What it matters today is not these details, but that these people tried to live on earth as it is in Heaven. That this old sentence of the "Our Father" was a command for all these people who lived at the time of the coming of Christ. The Great Year in some form dominated their thinking. For Rome, I tried to show you this. With the Greeks, it was the Olympiad. Instead of having four times -- 365 years, they reduced it to four times 365 days. That's what you call the Olympiad. But the spirit of Greece came down on the heads of the victors in the Olympic games, or in the Corinthian games, or NŒmean games, by obed- -- obeying the constellations in the sky. It is true that the -- that the Greeks abbreviated this period. But what you call an Olympiad is still -- valid if -- if you, instead of learning something on the front page, only want to read the fr- -- the sport page, you cannot escape the Great Year, because all they say about the Olympics still comes from the year 776 B.C., and still is an imitation, just as the founding of Rome, of the Egyptian idea of a tremendous cycle within which you and I cannot help moving. We have just to fulfill the constellations in the sky.

It's very wonderful how the professors have escaped the -- the doctrine of this. You don't find this in the books, but there it is. Everybody can test it.

Now -- when I now speak of the Greeks, and the Jews, I occupy thereby the period between 1300 B.C. and perhaps 200 A.D. If you take the Etruscans, if you take the Persians, if you take the {Canaanians}, if you take the Armenians, all these--it's the same in China, the -- ancient dynasty of the oldest Chinese emperors--you everywhere find that this period from 1280 A.D. -- B.C. to 200 A.D. is preoccupied with groups, countries, territories imitating the Egyptian example. They tried to ex- -- establish empires.

To give you an example. Egypt is based on the Nile. Everything is the Nile. The Nile is the god, the Nile is the -- calendar, the flood of the Nile has to be observed by priests who sit there 24 hours a day. And the permanency of work has been established by these empires, because the stars don't set. We, and you, and I have to sleep, and you have now the five-day week, personally. But our factory system, our electricity production goes on unbrokenly. This comes from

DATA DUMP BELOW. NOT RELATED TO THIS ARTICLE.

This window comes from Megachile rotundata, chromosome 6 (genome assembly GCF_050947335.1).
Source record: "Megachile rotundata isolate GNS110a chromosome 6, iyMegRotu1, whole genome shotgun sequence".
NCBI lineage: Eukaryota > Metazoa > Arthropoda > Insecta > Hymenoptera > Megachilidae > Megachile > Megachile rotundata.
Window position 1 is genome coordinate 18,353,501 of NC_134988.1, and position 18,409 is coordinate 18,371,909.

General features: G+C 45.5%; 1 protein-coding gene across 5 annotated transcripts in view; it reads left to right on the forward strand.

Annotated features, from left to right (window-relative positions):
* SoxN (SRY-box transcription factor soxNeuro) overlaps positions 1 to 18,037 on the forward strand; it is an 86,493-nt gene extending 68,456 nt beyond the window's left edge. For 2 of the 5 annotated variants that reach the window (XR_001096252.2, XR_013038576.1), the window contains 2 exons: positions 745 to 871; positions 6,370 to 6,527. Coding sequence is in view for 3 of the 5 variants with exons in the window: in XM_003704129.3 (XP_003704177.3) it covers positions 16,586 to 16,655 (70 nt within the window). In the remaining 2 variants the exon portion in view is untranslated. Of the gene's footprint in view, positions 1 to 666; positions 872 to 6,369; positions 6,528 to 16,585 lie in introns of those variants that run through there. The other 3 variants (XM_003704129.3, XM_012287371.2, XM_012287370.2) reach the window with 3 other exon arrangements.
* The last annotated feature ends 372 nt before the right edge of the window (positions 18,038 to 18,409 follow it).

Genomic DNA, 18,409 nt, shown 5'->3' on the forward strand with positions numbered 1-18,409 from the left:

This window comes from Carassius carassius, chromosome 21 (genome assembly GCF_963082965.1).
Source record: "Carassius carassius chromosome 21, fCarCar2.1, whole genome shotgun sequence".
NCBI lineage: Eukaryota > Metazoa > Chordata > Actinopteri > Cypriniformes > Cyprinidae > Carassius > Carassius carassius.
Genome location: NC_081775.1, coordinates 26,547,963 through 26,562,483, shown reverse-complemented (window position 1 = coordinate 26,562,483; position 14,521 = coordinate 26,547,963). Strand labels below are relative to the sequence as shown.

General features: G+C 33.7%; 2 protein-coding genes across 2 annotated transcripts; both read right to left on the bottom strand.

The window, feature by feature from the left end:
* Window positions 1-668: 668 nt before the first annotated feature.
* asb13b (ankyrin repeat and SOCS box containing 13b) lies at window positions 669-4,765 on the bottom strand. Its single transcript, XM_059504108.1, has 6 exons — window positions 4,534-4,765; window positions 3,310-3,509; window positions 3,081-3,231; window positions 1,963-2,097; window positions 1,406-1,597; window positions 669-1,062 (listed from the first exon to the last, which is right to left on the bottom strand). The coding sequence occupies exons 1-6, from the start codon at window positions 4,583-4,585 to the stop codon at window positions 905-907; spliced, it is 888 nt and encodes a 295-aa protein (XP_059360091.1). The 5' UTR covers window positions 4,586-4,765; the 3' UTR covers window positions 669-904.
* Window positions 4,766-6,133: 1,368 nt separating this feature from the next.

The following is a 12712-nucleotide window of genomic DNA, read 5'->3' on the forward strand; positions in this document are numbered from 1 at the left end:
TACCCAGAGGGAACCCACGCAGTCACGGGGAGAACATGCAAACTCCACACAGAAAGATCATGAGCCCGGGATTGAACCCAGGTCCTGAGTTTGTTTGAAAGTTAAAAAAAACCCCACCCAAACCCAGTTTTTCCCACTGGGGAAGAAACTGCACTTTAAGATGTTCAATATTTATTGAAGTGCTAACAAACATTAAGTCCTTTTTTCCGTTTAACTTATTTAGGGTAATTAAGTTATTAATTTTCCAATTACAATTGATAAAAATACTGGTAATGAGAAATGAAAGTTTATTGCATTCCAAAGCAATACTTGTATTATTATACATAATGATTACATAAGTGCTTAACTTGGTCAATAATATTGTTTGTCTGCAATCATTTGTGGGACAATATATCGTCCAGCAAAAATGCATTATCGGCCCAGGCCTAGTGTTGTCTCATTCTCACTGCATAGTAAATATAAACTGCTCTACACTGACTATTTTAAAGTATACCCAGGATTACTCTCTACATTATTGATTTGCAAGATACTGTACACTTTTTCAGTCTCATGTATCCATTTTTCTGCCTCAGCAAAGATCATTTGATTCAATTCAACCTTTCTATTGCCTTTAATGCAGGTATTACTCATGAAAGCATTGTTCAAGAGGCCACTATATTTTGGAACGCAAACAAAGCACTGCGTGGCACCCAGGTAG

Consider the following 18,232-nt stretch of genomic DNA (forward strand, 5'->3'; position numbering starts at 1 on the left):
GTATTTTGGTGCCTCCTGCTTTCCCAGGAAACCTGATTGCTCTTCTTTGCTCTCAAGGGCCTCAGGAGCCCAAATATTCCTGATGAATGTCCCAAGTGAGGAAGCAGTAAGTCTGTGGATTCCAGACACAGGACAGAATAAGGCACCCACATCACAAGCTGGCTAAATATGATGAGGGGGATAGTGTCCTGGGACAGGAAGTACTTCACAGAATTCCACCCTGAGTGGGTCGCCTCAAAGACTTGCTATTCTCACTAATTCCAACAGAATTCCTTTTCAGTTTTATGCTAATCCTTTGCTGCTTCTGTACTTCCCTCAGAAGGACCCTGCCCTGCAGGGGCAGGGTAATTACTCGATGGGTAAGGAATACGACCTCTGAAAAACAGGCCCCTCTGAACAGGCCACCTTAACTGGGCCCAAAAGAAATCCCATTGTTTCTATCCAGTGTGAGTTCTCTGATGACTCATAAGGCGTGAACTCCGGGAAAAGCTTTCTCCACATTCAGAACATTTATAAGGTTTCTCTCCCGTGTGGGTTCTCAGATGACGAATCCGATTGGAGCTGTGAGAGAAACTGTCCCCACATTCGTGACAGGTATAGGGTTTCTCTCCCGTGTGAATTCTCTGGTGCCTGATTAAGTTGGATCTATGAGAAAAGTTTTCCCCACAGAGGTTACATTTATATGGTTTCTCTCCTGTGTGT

Egypt, the first time that the people realize that the stars go not to bed; they don't sleep. And anything we have today in the sense of telephone services, water services, everything is geared to this effect that these things have to go on forever. You take it all for granted. This was, of course, an invention of the Egyptians. They put, for the first time in human history, priests on the roof of their temples to observe the stars. And they have an expression: the stars that do not set. They considered them the most important stars. The -- the -- the Great Wagon, you see, Child's Wain is, for example, a constel- -- a constellation they love, because it does not set. It's -- it's there all the year around.

So this "Make haste," "Go on," this perpetuity of movement is the Egyptian dis- -- discovery, and the Egyptian cult. The wheel of fortune it has been called. Wheel is enough to drive people crazy. And I do think that the astrologers made people crazy with their superstition. It is not to be recommended that you and I should live on a 24-hour basis, or on shift work. But we do, so impressed are we with the natural order, the cosmic order.

All the nations, as I said, have tried to imitate this to a certain -- in a certain proportion. Until the Jews came along and said, "This is terrible. We have to break this up." They did. We'll come to this. Today, I'm only dealing with the Greeks. The Greeks are an example which I have to adduce, because there are other nations. The Phrygians, the Lycians, the Romans, the Etruria- -- Etruscans, the Carthaginians, the Phoenicians, who took a leaf from the book of Egypt also. And if we -- dwell today on the ways the Greeks did imitate and did not imitate the Egyptians, it is a lesson for all the other countries, just as well.

You know, however, so much about the Greeks, that it would be a great pity if you would persevere in your errors about them. The Egyptians gave to the Greeks writing. They gave -- to the Greeks temples. They gave to the Greeks the calendar. They gave to the Greeks agriculture. But we'll see that the Greeks--as other nations, by the way, too--in a most ingenious way simplified matters. They took a leaf from the Egyptian book, but they did not go whole -- the whole way. The priest stands us -- for us for priesthood. And we said the priest is a man who has laity under them. The priests of Egypt had all these farmers, these peasants work for them, or build pyramids.

What are the Greeks doing, instead? Now they have no authoritative priesthood. The man {Kaltas}, in The Odyssey, if you have read it, plays a very poor role, and even worse so in The Iliad. And he's insulted by the kings. You know, the father of Briseis, Briseus, comes and tries to get her in the -- in the Trojan camp and then Achilles said, "No. I like this lady and she stays with me. That's all." No calendar authority there.